From the desk of the diskant Overlord – January 3rd

Posted: January 3rd, 2007, by Marceline Smith

Happy New Year! I welcome you to diskant’s ninth year of existence. Yes, we are planning some exciting things for our tenth anniversary, thanks for asking. I hope you all had a happy, fun and pie-filled festive season and are not finding the return to hard work as difficult as I am.

Having some time off our real jobs means that there has actually been a flurry of activity on diskant in the last couple of weeks with ou articles about our favourite albums and films of 2006 now online and our writers picking out some of the best things about the year over on the weblog.

We do have plans a-plenty for diskant this year. Hopefully we can increase the regularity of new content as well as bringing in some new features and tidying up some old ones. At least three of us have made resolutions to review more records this year so I hope it will be a while before the terrible excuses start. As always, if you have any ideas of ways we could improve do let me know.

I decided not to send out a December issue of the diskant newsletter as things were so quiet. Instead there will be a double issue for January, hopefully with a new exciting competition. Watch this space for more info or just join up now.

Current listening: Joanna Newsom, Bertine Zetlitz, Deerhoof, Lily Allen, Belle and Sebastian.

2006 chewed up

Posted: January 2nd, 2007, by Pascal Ansell

Albums of 2006

Battles – EP C/B EP –
Immense. Immense!!

That Fucking Tank – Day of Death by Bono Adrenalin Shot – quality gung-ho rock noise.

Squarepusher – Hello Everything – An updated, more major and hopeful Feed Me Weird Things which is sadly not as incredible as FMWT was back in the day. Gorgeous art work.

The Ladies – They Mean Us – Zach Hill, the drummer from Hella (all time favourite band), provides clean and quiet fills with Rob Crow from Pinback. Haven’t the slightest who Pinback are but an excellent slice psychedelic pop nevertheless.

Thom Yorke РThe Eraser Рnit-picked from depressingly huge hypermarch̩ in Calais Рnot proud of it but for once, crime pays. Mesmerizing art and beat-work.

Don Caballero – World Class Listening Problem – Damon Che is the best drummer I have ever seen – flashy but still tasteful. Some songs are even 4/4 and happy!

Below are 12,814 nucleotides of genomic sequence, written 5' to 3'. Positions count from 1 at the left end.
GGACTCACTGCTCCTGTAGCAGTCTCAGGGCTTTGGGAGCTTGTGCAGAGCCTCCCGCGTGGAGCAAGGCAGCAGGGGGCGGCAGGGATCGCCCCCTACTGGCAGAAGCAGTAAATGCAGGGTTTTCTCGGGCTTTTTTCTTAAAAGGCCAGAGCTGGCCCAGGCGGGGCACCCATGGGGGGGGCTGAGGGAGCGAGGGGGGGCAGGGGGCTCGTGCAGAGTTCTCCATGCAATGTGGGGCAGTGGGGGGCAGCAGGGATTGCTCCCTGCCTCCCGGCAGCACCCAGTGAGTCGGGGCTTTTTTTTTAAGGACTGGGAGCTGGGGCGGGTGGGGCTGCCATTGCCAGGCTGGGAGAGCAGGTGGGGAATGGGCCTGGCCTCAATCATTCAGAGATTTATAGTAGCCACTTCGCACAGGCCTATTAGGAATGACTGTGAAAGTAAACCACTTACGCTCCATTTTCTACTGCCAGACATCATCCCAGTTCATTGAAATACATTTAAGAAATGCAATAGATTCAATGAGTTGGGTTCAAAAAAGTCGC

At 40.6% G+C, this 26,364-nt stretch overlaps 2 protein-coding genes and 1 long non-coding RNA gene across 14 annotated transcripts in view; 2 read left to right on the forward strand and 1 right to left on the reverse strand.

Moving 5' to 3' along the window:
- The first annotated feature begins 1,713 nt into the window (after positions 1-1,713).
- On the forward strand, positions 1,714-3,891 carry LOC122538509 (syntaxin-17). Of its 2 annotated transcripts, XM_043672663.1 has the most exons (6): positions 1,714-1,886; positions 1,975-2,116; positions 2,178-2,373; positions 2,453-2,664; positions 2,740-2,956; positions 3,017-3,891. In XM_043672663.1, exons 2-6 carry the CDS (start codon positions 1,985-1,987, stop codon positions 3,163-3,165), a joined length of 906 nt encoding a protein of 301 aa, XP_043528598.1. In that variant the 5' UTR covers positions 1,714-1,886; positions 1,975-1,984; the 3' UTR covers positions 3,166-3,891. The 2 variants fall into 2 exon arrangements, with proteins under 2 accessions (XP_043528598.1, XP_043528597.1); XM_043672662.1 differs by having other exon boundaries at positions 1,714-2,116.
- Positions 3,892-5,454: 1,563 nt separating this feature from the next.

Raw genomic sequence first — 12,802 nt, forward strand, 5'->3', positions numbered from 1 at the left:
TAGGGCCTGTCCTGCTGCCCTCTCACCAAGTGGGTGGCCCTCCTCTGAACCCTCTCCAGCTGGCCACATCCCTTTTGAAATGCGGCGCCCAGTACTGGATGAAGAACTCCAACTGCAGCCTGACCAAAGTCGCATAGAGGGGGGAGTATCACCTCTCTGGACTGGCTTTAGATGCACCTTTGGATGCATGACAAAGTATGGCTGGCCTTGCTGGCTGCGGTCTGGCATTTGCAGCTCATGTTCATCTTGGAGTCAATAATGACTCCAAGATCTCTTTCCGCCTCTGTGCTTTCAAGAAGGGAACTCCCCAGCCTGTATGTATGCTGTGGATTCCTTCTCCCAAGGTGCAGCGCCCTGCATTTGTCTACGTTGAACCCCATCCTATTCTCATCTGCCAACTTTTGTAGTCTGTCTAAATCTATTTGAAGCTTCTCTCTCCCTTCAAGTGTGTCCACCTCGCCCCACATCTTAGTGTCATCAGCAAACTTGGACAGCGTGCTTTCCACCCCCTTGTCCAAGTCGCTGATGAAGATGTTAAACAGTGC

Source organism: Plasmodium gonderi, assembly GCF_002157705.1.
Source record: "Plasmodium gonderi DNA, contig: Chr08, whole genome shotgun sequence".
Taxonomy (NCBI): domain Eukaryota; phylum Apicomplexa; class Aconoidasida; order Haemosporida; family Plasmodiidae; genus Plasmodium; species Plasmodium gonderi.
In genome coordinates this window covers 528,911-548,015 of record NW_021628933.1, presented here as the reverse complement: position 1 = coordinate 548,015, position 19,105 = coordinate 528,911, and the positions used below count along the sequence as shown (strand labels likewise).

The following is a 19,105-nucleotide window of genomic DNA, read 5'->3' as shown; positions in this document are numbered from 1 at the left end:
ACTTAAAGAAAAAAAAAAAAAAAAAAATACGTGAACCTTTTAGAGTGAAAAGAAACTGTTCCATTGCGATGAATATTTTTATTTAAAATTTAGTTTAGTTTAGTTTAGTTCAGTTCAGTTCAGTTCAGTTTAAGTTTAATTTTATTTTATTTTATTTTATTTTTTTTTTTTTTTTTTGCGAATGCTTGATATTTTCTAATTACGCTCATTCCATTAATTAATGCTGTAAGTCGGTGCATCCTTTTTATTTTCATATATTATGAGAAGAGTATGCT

Kieron Hebden and Steve Reid – The Exchange Session Volume 2 – these boys really take their time – it’s pretty long winded electronic free jazz but it pays off – it’s a beautiful hypnotic journey through Hebden A.K.A. Four Tet throbbing melodies and some drummer geezer who played for the late James Brown.

Plan B – Who Needs Action When You’ve Got Words – Possibly the only album I’ve ever listened to that has made me properly empathise with a full-on, ‘shit your pants while crossing the street’ chav. Mike Skinner doesn’t get anywhere near this for shocking brutality. Ben Drew speaks, no, powerfully raps the awful truth and the truth hurts indeed.

Hella – Acoustics – Bought this one late so Muse is off the top ten. It’s the highlights of their 2 greatest albums: The Devil Isn’t Red and Hold Your Horse Is but just played on more acoustic-y instruments. http://www.hellaband.com/

Melvins – A Senile Animal – probably most accessible Melvins album, ever-idiosyncratic sludge of King Buzzo’s guitar to new bassist and two, yes TWO drummers! A colossal, heaving noise.

Polmo Polpo – Port Mahon, the most moving gig experience in all my days.
Black Dice – Oxford Wheatsheaf, cheers for the tinnitus boys.
Battles – Oxford Zodiac
Don Caballero + Todd – London Scala
Melvins – Zodiac
Animal Collective + Battles – Astoria
Suitable Case for Treatment + The Mules – last gig ever at the Zodiac

Haven’t read any published this year, but…
Music and the Mind – Anthony Storr
Any Human Heart – William Boyd
Clockwork Orange – Anthony Burgess
Maribou Stork Nightmares – Irvine Welsh

Garth Marenghi’s Darkplace
Mighty Boosh Boxset
Pixies Live (when they’re old and wrinkly, won off Gideon Coe’s breakfast show on 6 Music. We talked about porridge and muesli mainly)
Twin Peaks Series One

Stool Pigeon: http://www.feedthepigeons.com/

Singing tenor in a choir full of incredibly lovely old(er) people.
‘Wish you Were Here’ on beautiful blue vinyl.

Reading Festival, Saturday.
I’m not being funny here, but the execution of Saddam Hussein saddened me quite profoundly. I don’t want to jump on the soapbox just yet but I think it’s awful, merciless brutality. Do like the old emperor of China and employ him as a toilet cleaner.

Truck Fest: Battles + Drum & Bass in the Barn!! Going on a rampage with a marigold mysteriously on my left arm…

Mostly charity work and warming the hearts of crippled children…

Pretty local: Sheffield, France, Somerset

New Hella album
Going to Peru and cycling down a big volcano
Driving (learning to)
Reading some classic books
Room 237 in Oxford


“I’ll get a mop”

My 2006 in photos

Posted: January 2nd, 2007, by Marceline Smith

I was going to copy I Like and do 1 photo from each month but I appear to not have done anything in January and an awful lot in Feb/March. Plus 15 makes for a better screenshot. It’s difficult only picking one photo of each place I visited but it does look like I had quite a fun year.

L-R top to bottom:
1. Brighton Pier at dusk on the Uter tour
2. Me and Econoline at 3am in the great Blizzard of March, Glasgow
3. The hilariously twee wallpaper in my first purchased home. Yes, we kept it.
4. Todai-Ji Temple, Nara. My favourite photo of Japan.
5. Largs on one of the hottest days of the year
6. St Stephens Church in Dublin – again for an Uter gig
7. Visiting my sister in London
8. Best costume winners (but disowned by my own mother)
9. Another great Audioscope and a lovely afternoon with Parts & Labor.
10. Angel Bunny joins us for a weekend in Newcastle for crafting
11. I made so many things last year but my brooches were the most popular
12. Detour round Speyside while visiting my family
13. Meeting Bob the Builder at Minehead ATP
14. My handmade Christmas cards
15. Me. I look very different to me in 2005

Full photos here.